Palestinian lawmaker Najat Abu Bakr took refuge in the building of the defunct Palestinian Authority parliament on Friday after PA security services attempted to arrest her. Abu Bakr, a member of President Mahmoud Abbas’ own Fatah party, was summoned for interrogation earlier last week after accusing the PA minister of local government, a close Abbas associate, of pocketing nearly a quarter of a million dollars in a deal to invest in West Bank water wells. On Monday, she entered the fourth day of her sit-in in the parliament building.
Abu Bakr has been a thorn in the PA’s side for years. The 52-year-old Fatah official from Jenin has regularly attacked Abbas and then-PA prime minister Salam Fayyad over corruption, so much so that a former PA attorney general noted in 2012 that Abbas would take her to court if only he could remove her diplomatic immunity. Fayyad even filed an official complaint against Abu Bakr in 2012 over accusations that he was using foreign aid for personal benefit.
The lawmaker was also behind a push in December to pressure Abbas to reconvene the PA parliament and hold new elections, a common demand among Abbas’ critics. The parliament has been shut down since bloody clashes erupted between Fatah and Hamas in 2007 over the latter’s surprise victory in the previous year’s parliamentary elections. In the aftermath of the brief civil war, Hamas gained control of the Gaza Strip while the PA retained the West Bank. Parliament has not convened since.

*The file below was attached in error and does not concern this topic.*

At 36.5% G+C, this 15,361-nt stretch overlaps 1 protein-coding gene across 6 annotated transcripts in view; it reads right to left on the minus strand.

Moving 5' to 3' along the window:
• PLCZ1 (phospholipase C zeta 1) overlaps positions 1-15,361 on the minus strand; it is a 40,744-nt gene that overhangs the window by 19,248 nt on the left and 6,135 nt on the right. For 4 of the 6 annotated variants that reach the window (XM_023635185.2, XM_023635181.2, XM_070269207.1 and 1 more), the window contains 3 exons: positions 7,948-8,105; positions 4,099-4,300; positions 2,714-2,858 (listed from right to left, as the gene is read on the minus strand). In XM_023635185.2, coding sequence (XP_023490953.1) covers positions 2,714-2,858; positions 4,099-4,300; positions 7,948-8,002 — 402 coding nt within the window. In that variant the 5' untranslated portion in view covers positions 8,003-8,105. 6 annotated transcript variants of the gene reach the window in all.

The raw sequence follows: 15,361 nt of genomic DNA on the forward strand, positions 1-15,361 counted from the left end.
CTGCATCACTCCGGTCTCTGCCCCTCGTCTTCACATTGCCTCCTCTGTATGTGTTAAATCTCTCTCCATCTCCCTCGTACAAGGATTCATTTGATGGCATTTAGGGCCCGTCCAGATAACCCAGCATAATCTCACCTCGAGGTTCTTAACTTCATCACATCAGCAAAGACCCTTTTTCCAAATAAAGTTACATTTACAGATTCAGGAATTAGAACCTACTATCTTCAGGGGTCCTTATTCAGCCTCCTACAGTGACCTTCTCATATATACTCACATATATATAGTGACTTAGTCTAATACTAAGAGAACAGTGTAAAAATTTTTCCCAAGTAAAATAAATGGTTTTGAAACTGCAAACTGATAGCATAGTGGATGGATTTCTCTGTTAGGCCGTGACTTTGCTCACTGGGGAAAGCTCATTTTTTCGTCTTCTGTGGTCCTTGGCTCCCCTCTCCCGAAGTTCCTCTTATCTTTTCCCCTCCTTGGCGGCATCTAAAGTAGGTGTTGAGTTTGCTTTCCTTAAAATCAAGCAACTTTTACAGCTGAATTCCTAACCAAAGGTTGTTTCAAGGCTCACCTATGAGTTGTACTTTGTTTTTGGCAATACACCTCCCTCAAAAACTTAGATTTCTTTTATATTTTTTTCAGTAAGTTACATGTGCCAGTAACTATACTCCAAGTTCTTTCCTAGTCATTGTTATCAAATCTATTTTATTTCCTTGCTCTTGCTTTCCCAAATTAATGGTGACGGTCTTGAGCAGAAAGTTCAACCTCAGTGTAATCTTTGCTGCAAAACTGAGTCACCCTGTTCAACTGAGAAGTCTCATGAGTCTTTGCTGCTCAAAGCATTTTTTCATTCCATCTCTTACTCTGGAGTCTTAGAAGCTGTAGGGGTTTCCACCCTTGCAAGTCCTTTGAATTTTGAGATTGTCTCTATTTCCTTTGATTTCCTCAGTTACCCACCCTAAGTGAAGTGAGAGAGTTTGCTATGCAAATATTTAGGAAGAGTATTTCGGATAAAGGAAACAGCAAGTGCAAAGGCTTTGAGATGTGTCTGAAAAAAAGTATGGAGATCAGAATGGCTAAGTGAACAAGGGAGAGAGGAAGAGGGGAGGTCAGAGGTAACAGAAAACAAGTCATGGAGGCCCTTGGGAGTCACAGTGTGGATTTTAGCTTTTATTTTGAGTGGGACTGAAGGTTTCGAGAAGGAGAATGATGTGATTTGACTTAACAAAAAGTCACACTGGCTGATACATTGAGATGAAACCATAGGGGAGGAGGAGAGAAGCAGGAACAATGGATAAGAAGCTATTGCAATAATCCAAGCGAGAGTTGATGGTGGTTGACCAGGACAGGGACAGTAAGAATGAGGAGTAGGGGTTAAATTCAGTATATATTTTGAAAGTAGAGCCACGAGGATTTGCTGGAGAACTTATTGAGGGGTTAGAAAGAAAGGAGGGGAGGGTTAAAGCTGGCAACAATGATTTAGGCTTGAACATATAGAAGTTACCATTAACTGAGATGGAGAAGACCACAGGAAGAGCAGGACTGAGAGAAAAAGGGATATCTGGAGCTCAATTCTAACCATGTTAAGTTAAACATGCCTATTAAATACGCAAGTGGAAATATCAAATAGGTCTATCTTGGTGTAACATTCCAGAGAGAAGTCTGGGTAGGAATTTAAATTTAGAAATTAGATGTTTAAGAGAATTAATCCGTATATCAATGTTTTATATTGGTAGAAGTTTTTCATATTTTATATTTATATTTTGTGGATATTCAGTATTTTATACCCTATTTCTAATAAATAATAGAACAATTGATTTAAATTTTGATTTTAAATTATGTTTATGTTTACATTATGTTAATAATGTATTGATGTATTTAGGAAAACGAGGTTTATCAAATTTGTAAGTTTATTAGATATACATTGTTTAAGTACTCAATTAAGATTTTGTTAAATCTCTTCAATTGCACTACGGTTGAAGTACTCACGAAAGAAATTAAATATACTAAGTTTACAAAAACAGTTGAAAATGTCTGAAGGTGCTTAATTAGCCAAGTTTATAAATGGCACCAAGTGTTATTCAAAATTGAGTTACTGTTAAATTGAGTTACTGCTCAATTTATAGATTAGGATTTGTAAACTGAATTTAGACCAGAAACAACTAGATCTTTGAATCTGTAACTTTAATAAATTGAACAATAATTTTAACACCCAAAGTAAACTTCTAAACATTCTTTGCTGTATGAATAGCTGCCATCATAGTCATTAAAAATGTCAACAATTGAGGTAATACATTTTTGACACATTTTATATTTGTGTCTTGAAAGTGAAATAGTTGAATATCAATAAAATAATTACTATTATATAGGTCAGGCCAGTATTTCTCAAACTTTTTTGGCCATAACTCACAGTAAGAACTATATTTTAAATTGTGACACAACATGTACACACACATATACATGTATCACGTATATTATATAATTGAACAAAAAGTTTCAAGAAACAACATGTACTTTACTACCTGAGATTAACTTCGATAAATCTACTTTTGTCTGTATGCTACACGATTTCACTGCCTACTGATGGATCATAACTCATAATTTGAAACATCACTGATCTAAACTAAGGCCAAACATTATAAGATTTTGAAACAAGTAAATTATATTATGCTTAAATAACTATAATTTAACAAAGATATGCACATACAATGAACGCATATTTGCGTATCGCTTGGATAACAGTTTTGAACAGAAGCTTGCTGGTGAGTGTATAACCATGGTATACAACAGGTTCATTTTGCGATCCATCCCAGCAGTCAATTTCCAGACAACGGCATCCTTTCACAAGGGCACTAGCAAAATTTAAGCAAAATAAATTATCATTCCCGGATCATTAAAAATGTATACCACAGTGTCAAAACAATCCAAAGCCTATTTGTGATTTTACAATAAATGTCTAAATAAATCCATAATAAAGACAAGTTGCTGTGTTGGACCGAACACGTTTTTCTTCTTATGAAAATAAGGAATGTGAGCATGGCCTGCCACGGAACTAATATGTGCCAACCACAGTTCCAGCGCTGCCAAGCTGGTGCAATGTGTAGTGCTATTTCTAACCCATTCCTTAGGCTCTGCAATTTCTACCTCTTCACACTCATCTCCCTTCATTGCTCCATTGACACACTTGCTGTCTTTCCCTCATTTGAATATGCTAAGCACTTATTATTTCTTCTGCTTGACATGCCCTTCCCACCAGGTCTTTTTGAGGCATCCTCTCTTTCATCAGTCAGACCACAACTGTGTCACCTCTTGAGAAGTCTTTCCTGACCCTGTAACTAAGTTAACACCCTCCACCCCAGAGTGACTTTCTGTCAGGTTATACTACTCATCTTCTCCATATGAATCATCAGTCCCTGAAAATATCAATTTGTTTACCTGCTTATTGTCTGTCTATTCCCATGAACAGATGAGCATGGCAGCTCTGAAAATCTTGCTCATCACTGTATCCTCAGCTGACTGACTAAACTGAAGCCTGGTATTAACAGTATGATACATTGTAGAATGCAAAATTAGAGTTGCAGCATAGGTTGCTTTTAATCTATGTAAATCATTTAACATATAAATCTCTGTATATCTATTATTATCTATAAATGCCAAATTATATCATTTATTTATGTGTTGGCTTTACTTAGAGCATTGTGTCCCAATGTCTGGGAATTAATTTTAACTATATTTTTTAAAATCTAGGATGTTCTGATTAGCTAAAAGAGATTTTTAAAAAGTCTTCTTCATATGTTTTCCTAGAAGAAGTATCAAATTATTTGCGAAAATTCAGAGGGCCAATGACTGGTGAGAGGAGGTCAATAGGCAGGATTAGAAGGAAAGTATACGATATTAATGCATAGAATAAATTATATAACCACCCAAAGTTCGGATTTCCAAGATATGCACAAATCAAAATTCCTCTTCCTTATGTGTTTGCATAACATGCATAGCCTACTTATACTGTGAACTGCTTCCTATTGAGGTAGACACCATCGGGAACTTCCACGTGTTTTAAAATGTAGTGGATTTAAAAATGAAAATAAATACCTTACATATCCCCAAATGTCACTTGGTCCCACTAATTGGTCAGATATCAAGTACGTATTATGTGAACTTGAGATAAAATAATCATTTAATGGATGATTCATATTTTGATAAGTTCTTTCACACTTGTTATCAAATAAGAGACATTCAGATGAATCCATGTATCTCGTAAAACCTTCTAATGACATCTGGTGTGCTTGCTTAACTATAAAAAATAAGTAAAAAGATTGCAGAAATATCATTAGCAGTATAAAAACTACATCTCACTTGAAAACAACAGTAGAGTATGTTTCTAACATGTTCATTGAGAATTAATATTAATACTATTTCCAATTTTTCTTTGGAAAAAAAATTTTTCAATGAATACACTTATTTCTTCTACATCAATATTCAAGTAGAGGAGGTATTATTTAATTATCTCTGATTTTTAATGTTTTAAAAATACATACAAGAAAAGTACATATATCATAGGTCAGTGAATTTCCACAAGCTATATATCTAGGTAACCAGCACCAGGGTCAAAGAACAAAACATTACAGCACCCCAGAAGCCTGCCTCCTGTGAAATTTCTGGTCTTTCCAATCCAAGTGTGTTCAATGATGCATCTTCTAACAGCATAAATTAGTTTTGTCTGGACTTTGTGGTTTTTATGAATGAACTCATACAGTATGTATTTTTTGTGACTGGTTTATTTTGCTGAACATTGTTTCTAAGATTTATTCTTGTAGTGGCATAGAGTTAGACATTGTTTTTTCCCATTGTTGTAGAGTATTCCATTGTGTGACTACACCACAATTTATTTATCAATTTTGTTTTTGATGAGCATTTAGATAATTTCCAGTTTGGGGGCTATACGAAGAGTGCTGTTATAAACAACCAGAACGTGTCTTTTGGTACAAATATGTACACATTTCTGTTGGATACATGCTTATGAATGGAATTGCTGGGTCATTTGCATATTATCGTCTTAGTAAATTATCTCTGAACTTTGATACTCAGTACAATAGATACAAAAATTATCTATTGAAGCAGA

Abu Bakr was also accused of fomenting unrest during a teacher strike that has ground the Palestinian education system to a halt in recent weeks. Teachers across the West Bank have refused to open schools in protest over the PA’s failure to live up to a 2013 agreement increasing their salaries. Earlier this month, PA security services arrested over 20 teachers before setting up checkpoints across the West Bank to stop teachers from protesting in Ramallah. Reports estimated nearly 50,000 demonstrators rocked the de facto Palestinian capital last week – the largest Palestinian protest in years.
The PA’s attack on Abu Bakr comes on the heels of a Reuters interview with the PA’s anti-corruption czar, Rafiq al-Natsheh, who insisted his investigation had turned up “very little.” Al-Natsheh said the anti-corruption commission had recovered some $70 million in illicit finance for the PA, including “successes” against three ministers and a senior Finance Ministry official. Yet accusations of corruption remain a flashpoint in Palestinian politics, and the attempted arrest of a parliamentarian from Abbas’s own party underscores that the PA’s war on dissent is heating up.
As Abbas enters the eleventh year of a four-year presidential term, his autocratic tendencies are growing more apparent. In the past two years, Abbas has attacked labor union heads for organizing protests, jailed dissenters for Facebook posts, and punitively fired political rivals. PA assaults on journalists have increased three-fold from 2013 to 2015, according to Palestinian rights groups. The persecution of Najat Abu Bakr is another example of the limits of free speech in the West Bank and the growing authoritarianism of a leader who is years beyond his mandate.
Grant Rumley is a research fellow at the Foundation for Defense of Democracies. Follow him on Twitter @GrantRumley